Martin Scorsese says franchise films are pushing any other type of filmmaking out of theaters nationwide
In a new opinion piece written for The New York Times, the celebrated Oscar-winning director elaborated on what he meant in his now-viral quote culled from an Empire Magazine profile. Scorsese, 76, wrote that he grew up in a different time when franchises didn’t rule movie theaters, and filmmakers took more risks in what they presented to screens nationwide.
“Many of the elements that define cinema as I know it are there in Marvel pictures,” he wrote of what excites him about movies. “What’s not there is revelation, mystery or genuine emotional danger. Nothing is at risk. The pictures are made to satisfy a specific set of demands, and they are designed as variations on a finite number of themes.”
He continued, “They are sequels in name but they are remakes in spirit, and everything in them is officially sanctioned because it can’t really be any other way. That’s the nature of modern film franchises: market-researched, audience-tested, vetted, modified, revetted and remodified until they’re ready for consumption.”
Scorsese went on to write about movies from directors like “Paul Thomas Anderson or Claire Denis or Spike Lee or Ari Aster or Kathryn Bigelow or Wes Anderson” who makes movies that are “absolutely new” and take him “to unexpected and maybe even unnameable areas of experience.”
“So, you might ask, what’s my problem? Why not just let superhero films and other franchise films be?” he continued. “The reason is simple. In many places around this country and around the world, franchise films are now your primary choice if you want to see something on the big screen. It’s a perilous time in film exhibition, and there are fewer independent theaters than ever. The equation has flipped and streaming has become the primary delivery system. Still, I don’t know a single filmmaker who doesn’t want to design films for the big screen, to be projected before audiences in theaters.”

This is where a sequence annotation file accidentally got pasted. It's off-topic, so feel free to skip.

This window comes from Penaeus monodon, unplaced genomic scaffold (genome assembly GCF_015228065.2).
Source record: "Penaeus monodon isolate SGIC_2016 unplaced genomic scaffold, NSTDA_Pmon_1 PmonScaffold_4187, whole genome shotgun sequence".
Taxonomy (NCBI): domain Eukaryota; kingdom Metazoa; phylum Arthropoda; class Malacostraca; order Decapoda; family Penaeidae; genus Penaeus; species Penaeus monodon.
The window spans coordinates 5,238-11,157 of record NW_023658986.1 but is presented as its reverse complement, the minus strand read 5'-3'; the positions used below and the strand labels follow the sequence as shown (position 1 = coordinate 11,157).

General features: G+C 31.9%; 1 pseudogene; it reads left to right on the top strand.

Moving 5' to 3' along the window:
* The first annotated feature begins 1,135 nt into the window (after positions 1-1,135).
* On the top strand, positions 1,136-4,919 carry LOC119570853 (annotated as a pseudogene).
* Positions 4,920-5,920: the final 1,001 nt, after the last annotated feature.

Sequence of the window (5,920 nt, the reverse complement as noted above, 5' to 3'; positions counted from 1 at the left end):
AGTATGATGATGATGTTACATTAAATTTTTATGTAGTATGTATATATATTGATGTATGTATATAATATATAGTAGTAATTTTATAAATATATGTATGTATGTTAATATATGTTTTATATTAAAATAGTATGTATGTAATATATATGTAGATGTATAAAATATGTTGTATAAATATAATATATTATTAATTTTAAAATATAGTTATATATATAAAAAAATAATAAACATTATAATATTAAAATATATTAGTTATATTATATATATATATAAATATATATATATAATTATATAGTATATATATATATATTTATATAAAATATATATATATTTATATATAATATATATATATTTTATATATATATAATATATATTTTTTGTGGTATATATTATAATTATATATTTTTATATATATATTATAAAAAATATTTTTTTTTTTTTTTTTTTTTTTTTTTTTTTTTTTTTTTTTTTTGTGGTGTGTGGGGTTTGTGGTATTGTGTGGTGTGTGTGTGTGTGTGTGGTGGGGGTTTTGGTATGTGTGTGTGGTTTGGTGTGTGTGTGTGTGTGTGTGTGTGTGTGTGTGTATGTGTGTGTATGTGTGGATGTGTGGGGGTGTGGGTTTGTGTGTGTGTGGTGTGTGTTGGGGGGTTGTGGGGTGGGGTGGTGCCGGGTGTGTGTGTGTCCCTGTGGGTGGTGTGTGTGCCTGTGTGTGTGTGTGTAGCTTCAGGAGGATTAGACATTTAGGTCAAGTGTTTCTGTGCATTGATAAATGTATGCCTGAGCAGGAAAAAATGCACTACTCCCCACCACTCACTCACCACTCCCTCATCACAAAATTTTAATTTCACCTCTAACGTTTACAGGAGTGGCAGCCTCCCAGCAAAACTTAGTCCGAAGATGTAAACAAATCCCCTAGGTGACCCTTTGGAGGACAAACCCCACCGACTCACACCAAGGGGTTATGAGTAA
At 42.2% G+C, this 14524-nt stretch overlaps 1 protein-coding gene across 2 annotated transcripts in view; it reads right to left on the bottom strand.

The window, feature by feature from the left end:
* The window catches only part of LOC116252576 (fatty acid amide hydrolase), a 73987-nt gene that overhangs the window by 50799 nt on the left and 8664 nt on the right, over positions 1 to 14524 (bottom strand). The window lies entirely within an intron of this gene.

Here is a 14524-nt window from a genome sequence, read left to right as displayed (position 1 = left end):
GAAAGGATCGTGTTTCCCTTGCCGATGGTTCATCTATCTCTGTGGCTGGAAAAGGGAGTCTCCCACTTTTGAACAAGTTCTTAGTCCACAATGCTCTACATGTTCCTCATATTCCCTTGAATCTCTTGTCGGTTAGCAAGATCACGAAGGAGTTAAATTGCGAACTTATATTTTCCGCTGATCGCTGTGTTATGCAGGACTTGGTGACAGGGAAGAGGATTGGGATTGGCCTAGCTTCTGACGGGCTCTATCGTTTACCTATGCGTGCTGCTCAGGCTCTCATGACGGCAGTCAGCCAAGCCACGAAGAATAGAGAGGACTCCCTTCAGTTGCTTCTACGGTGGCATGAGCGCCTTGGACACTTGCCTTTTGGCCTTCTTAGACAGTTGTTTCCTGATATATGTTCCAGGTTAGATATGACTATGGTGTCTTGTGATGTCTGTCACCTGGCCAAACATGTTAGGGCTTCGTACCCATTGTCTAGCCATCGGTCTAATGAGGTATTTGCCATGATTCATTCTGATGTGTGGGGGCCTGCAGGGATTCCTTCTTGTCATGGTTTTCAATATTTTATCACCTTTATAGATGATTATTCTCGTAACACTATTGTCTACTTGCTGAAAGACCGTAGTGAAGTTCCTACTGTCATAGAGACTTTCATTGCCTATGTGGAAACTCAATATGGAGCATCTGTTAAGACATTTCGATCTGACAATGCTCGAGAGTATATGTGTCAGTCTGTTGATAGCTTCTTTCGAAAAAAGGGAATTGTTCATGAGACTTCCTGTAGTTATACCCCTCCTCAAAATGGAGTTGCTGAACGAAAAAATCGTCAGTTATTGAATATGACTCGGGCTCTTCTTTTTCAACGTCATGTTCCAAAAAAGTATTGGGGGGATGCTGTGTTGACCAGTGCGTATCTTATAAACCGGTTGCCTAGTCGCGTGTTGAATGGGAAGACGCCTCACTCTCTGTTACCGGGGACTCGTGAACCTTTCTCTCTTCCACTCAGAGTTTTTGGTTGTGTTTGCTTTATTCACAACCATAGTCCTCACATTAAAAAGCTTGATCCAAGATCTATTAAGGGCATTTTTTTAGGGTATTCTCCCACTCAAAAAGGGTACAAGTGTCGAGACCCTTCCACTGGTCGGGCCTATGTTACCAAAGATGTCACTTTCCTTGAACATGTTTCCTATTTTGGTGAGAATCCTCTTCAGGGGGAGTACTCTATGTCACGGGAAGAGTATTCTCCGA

Scorsese’s initial opinion on Marvel and its films drew the ire of some other well-known Marvel filmmakers such as Joss Whedon, who directed 2012’s The Avengers and 2015’s Avengers: Age of Ultron.
“It isn’t the cinema of human beings trying to convey emotional, psychological experiences to another human being.” I first think of @JamesGunn,” Whedon, 55, tweeted. “How his heart & guts are packed into GOTG. I revere Marty, & I do see his point, but… Well there’s a reason why ‘I’m always angry.’ ”